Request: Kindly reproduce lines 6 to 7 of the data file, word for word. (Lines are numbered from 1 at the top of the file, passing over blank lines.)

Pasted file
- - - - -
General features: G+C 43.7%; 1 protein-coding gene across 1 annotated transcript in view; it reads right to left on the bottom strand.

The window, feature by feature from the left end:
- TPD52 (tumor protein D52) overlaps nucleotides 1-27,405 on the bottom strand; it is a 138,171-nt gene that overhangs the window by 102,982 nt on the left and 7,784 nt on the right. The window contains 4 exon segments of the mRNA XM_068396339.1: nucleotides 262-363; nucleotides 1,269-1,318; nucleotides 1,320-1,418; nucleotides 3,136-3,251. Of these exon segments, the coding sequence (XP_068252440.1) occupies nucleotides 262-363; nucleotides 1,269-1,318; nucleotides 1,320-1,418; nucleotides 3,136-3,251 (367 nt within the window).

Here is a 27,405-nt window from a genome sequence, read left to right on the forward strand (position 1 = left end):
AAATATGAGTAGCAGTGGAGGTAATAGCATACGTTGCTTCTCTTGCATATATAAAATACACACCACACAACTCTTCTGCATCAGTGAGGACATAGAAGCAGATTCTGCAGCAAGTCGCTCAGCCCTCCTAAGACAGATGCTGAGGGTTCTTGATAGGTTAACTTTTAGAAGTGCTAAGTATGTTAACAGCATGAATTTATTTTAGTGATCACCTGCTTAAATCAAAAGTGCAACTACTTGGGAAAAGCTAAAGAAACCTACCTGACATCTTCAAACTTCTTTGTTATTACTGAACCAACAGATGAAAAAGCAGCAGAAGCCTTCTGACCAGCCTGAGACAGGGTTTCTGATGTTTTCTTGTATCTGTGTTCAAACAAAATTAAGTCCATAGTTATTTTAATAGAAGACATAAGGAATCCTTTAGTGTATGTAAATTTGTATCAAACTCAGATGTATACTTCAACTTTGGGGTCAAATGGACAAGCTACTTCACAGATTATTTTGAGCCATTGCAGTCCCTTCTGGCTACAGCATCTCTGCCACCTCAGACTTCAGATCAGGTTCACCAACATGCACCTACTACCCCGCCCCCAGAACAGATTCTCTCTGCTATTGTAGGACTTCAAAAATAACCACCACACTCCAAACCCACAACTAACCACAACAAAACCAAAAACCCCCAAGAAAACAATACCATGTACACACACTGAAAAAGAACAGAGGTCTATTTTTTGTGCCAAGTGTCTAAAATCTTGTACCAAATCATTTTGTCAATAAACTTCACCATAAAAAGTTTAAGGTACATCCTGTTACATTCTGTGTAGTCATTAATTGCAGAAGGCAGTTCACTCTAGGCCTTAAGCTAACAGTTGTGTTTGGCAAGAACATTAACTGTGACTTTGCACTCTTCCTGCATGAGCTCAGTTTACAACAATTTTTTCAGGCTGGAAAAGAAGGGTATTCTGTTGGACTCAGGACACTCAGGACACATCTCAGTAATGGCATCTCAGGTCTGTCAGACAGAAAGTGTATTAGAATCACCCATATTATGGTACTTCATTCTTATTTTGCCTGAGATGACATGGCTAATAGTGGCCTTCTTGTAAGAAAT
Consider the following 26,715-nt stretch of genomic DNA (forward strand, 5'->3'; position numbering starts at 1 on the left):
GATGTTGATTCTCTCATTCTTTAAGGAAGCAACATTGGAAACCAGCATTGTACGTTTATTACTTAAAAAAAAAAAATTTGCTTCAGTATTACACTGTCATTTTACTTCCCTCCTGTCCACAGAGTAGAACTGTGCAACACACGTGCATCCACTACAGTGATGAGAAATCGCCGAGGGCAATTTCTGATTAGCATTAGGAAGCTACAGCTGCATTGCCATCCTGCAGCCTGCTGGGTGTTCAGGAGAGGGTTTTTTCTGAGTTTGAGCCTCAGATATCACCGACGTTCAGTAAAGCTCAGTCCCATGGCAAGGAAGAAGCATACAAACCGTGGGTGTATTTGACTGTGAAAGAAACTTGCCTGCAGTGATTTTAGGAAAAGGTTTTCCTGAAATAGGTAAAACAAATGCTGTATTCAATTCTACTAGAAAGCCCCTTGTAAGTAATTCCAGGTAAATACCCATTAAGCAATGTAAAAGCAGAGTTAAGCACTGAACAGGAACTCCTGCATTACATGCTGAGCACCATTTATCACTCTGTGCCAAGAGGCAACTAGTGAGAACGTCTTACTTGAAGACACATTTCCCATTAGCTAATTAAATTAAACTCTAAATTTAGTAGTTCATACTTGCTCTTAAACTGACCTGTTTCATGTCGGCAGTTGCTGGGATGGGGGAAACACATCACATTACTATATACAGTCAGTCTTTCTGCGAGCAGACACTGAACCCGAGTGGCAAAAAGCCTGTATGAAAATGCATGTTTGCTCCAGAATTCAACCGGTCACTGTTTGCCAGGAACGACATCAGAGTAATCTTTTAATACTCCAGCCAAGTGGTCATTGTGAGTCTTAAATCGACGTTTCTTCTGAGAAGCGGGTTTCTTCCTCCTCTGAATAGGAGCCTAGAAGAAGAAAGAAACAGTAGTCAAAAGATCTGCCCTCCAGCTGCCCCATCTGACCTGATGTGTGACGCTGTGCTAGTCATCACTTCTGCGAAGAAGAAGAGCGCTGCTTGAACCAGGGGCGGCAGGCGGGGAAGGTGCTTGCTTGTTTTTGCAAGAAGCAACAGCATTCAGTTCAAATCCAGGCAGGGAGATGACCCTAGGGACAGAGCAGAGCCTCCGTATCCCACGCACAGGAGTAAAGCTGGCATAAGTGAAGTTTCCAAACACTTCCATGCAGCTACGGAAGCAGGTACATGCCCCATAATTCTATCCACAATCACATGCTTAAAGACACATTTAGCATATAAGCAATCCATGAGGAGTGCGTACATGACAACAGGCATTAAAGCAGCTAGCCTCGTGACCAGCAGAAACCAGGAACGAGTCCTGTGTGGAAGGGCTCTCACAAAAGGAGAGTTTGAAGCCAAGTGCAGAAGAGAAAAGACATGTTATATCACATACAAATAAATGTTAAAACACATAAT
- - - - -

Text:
Consider the following 26,715-nt stretch of genomic DNA (forward strand, 5'->3'; position numbering starts at 1 on the left):
GATGTTGATTCTCTCATTCTTTAAGGAAGCAACATTGGAAACCAGCATTGTACGTTTATTACTTAAAAAAAAAAAATTTGCTTCAGTATTACACTGTCATTTTACTTCCCTCCTGTCCACAGAGTAGAACTGTGCAACACACGTGCATCCACTACAGTGATGAGAAATCGCCGAGGGCAATTTCTGATTAGCATTAGGAAGCTACAGCTGCATTGCCATCCTGCAGCCTGCTGGGTGTTCAGGAGAGGGTTTTTTCTGAGTTTGAGCCTCAGATATCACCGACGTTCAGTAAAGCTCAGTCCCATGGCAAGGAAGAAGCATACAAACCGTGGGTGTATTTGACTGTGAAAGAAACTTGCCTGCAGTGATTTTAGGAAAAGGTTTTCCTGAAATAGGTAAAACAAATGCTGTATTCAATTCTACTAGAAAGCCCCTTGTAAGTAATTCCAGGTAAATACCCATTAAGCAATGTAAAAGCAGAGTTAAGCACTGAACAGGAACTCCTGCATTACATGCTGAGCACCATTTATCACTCTGTGCCAAGAGGCAACTAGTGAGAACGTCTTACTTGAAGACACATTTCCCATTAGCTAATTAAATTAAACTCTAAATTTAGTAGTTCATACTTGCTCTTAAACTGACCTGTTTCATGTCGGCAGTTGCTGGGATGGGGGAAACACATCACATTACTATATACAGTCAGTCTTTCTGCGAGCAGACACTGAACCCGAGTGGCAAAAAGCCTGTATGAAAATGCATGTTTGCTCCAGAATTCAACCGGTCACTGTTTGCCAGGAACGACATCAGAGTAATCTTTTAATACTCCAGCCAAGTGGTCATTGTGAGTCTTAAATCGACGTTTCTTCTGAGAAGCGGGTTTCTTCCTCCTCTGAATAGGAGCCTAGAAGAAGAAAGAAACAGTAGTCAAAAGATCTGCCCTCCAGCTGCCCCATCTGACCTGATGTGTGACGCTGTGCTAGTCATCACTTCTGCGAAGAAGAAGAGCGCTGCTTGAACCAGGGGCGGCAGGCGGGGAAGGTGCTTGCTTGTTTTTGCAAGAAGCAACAGCATTCAGTTCAAATCCAGGCAGGGAGATGACCCTAGGGACAGAGCAGAGCCTCCGTATCCCACGCACAGGAGTAAAGCTGGCATAAGTGAAGTTTCCAAACACTTCCATGCAGCTACGGAAGCAGGTACATGCCCCATAATTCTATCCACAATCACATGCTTAAAGACACATTTAGCATATAAGCAATCCATGAGGAGTGCGTACATGACAACAGGCATTAAAGCAGCTAGCCTCGTGACCAGCAGAAACCAGGAACGAGTCCTGTGTGGAAGGGCTCTCACAAAAGGAGAGTTTGAAGCCAAGTGCAGAAGAGAAAAGACATGTTATATCACATACAAATAAATGTTAAAACACATAAT